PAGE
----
"Am I in it?"
That seems to be the first question people ask about Street View. Most people I know actually want to see themselves caught unawares; the ones who weren't captured are actively disappointed, while the ones who were are excited.
At least as many - mostly people I don't know - are angry and unhappy and feel their privacy has been invaded just by having the cars drive down their street taking photographs. Hundreds have complained and had pictures taken down. The Register called the cars Orwellian spycars and snoopmobiles, and charted their inexorable progress across the UK on a mash-up.
I can, I think, understand the emotions on both sides. Most of the take-down requests are understandable. Of course, there are some that seem ridiculous. Number 10 Downing Street? The Blairs' house? Will they claim copyright in their homes and sue, like Barbra Streisand in 2003?
What I can't understand is the relative size of the fuss over Street View compared to the pervasive general apathy about CCTV. Street View is one collection of images that will gradually age. CCTV is always with us.
Privacy International, who, to be fair, have persistently and publicly criticized CCTV, has filed a formal complaint with the Information Commissioner and asked the ICO to order the service offline while investigating.
Google, of course, has absolutely no excuse this time. When, two years ago, Street View originally launched in the US, it seemed as though Google had (yet again) failed at privacy - but that it had failed in a very geeky way. You could easily imagine the engineers at Google who started up Street View going, "This is so *cool*! You can see into people's windows!" You can also see them never thinking of applying to each local council for permission and having to wait for a public inquiry and local vote because that would take too long, and we have this idea today!
Google should have learned from the outcry that followed the launch that many people do not react casually to discovering that their images have been captured and put online. The town of North Oaks, Minnesota kicked them out entirely. Two years and scores of complaints weren't enough to teach the company to proceed with a little more humility and caution? Is it so difficult to imagine, when you assign people to drive around the streets taking pictures, that they might capture the strange and the embarrassing?
This isn't like Flickr, where users post millions of images of which the company has no prior knowledge and no control and where there is no organized way to search through them. The Google employees who drive the Street View cars and operate the cameras could, oh, I don't know, actually look at their surroundings while they're doing it. Of course there are plenty of things that look innocent but aren't - the person walking into the newsagent's who's supposed to be at work at a wholly different location, say, or the couple making out on the park bench who are married but to other people. But how hard is it to stop and think that maybe the guy urinating in public - or vomiting, or falling off a bicycle - might prefer not to have that moment immortalized on the Web? This is especially true because the Googlers themselves objected to being photographed.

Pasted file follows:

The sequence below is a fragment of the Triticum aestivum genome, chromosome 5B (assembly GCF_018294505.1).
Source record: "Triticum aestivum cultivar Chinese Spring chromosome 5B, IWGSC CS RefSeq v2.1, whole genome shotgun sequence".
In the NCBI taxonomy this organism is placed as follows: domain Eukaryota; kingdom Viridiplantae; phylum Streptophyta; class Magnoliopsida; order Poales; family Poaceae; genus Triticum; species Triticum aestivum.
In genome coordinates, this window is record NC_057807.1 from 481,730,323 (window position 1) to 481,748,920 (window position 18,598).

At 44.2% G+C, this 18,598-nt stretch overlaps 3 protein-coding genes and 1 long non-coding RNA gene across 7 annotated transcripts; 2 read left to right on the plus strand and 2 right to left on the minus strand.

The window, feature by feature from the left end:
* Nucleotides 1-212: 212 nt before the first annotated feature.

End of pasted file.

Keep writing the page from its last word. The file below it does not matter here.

It's also true that simply blurring car license plates and people's faces isn't enough to erase all chance that they'll be identified. If you wear a lime green coat, own the only 23-year-old Nissan Prairie in London, or routinely play tennis wearing a James Randi Educational Foundation hat you're going to be easily identifiable. (Though it's arguable that if you do those things you probably don't object to standing out from the crowd.)
For all those reasons, Privacy International is right to throw the book at the company (which came bottom of the heap in PI's report on the privacy practices of major Web companies).
And yet. Google's Street View is one very large set of images captured once, and there are all sorts of valid uses for it. You can get a look at the route you're going to navigate through so you don't get lost. You can look at the neighborhoods surrounding the prospective homes you're looking at in the property listings. And there will doubtless be dozens or hundreds of other genuinely useful things you can do with it once we've had time to think. The privacy debate over it, therefore, has similar characteristics to the debate over file-sharing: it, too, is a dual-use technology.
CCTV is not. It has been sold to the public as a crime-prevention technology, and perhaps it seems private because we only see the images when a crime has been committed. CCTV cameras do not - as far as we know - provide anything like the quality or resolution of the Street View photographs. Yet. What Street View really exposes is not the personal moments causing all the fuss but the power we are giving the state by allowing CCTV to spread everywhere.
Wendy M. Grossman's Web site has an extensive archive of her books, articles, and music, and an archive of all the earlier columns in this series. Readers are welcome to post here, at net.wars home, at her personal blog, or by email to firstname.lastname@example.org (but please turn off HTML).